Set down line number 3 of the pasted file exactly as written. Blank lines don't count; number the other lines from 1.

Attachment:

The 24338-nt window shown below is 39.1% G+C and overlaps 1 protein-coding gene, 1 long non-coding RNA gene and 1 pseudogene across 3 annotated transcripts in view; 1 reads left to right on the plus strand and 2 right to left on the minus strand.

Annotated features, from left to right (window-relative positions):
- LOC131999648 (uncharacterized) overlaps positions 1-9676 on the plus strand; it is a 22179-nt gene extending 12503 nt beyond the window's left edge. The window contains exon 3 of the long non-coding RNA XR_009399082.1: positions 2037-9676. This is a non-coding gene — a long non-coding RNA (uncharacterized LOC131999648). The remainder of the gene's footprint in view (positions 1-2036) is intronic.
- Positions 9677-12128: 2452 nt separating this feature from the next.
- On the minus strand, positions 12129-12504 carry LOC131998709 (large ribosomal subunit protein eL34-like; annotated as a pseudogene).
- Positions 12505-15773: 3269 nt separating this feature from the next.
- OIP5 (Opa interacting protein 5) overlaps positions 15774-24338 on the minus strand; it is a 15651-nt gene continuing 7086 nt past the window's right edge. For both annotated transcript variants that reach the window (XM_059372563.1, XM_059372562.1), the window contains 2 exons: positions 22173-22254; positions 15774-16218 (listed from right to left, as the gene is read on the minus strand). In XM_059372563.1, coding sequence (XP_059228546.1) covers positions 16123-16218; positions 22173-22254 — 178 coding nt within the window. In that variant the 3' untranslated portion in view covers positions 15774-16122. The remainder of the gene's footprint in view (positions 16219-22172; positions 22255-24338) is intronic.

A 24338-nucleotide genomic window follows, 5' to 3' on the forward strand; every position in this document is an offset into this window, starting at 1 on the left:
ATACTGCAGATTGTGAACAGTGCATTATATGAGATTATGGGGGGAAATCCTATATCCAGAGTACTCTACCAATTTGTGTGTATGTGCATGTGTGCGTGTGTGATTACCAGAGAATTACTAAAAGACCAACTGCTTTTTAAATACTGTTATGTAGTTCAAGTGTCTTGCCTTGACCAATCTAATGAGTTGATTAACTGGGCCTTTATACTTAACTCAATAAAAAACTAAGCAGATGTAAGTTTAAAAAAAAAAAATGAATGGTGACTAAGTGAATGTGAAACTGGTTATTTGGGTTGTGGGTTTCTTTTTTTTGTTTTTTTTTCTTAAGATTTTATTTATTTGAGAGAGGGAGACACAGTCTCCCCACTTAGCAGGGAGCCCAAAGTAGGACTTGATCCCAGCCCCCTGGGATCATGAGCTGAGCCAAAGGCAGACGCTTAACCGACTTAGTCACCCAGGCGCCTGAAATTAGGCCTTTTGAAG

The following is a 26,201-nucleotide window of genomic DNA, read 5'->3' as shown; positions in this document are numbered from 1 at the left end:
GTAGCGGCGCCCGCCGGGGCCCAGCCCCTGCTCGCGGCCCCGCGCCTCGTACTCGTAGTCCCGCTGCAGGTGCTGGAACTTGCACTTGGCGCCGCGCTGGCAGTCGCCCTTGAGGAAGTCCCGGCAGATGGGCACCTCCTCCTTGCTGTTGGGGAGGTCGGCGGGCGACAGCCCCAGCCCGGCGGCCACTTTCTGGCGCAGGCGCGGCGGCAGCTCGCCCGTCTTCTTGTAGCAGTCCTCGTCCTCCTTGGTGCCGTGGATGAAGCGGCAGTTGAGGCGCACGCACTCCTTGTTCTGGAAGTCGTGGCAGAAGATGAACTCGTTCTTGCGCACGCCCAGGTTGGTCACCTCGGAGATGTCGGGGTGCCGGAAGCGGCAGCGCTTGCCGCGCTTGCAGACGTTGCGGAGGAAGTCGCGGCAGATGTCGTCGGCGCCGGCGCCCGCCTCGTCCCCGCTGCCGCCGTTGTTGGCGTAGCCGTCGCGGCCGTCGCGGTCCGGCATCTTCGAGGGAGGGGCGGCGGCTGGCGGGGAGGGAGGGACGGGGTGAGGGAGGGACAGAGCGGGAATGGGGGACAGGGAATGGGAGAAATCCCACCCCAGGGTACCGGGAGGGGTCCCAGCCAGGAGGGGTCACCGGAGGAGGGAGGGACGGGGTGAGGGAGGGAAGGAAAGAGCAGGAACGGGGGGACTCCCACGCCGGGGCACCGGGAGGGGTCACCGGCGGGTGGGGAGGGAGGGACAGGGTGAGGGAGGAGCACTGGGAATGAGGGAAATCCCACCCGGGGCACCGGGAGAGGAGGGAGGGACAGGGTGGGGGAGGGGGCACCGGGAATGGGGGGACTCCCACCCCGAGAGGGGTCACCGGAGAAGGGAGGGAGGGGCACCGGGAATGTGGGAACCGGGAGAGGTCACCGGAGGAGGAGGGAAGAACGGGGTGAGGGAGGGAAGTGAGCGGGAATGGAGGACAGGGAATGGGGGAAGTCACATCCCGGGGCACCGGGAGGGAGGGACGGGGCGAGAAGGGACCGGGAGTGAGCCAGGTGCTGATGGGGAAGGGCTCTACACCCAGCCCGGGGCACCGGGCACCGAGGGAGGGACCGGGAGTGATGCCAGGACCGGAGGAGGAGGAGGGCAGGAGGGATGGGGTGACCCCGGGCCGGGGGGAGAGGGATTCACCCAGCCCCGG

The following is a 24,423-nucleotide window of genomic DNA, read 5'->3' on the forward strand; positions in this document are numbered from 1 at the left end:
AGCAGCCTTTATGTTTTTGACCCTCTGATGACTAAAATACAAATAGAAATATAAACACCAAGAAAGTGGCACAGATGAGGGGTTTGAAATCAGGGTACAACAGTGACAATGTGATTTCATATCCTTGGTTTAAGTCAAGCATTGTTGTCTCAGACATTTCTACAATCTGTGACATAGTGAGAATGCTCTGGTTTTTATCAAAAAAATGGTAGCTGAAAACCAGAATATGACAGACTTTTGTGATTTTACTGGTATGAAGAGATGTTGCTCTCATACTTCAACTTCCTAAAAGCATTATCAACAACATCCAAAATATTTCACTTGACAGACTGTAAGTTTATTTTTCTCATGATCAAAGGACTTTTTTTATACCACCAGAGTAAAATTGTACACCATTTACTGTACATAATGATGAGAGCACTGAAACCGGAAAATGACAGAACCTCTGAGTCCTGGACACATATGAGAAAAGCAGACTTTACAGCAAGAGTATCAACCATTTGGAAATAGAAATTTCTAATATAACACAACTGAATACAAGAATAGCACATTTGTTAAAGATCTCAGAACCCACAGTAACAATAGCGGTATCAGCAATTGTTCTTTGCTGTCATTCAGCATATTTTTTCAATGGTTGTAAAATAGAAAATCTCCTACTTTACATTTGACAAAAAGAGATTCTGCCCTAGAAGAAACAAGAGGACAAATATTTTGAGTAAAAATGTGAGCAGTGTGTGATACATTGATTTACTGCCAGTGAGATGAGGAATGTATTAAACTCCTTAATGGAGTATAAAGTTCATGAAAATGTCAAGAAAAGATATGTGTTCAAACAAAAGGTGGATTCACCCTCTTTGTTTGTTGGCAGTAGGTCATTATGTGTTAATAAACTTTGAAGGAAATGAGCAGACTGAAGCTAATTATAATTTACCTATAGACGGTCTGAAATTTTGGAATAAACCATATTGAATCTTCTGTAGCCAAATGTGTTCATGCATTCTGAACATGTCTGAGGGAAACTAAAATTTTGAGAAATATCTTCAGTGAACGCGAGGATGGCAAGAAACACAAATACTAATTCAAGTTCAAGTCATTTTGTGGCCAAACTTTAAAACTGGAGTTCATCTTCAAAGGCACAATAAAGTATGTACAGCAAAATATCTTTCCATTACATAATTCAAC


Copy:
- LOC131999648 (uncharacterized) overlaps positions 1-9676 on the plus strand; it is a 22179-nt gene extending 12503 nt beyond the window's left edge. The window contains exon 3 of the long non-coding RNA XR_009399082.1: positions 2037-9676. This is a non-coding gene — a long non-coding RNA (uncharacterized LOC131999648). The remainder of the gene's footprint in view (positions 1-2036) is intronic.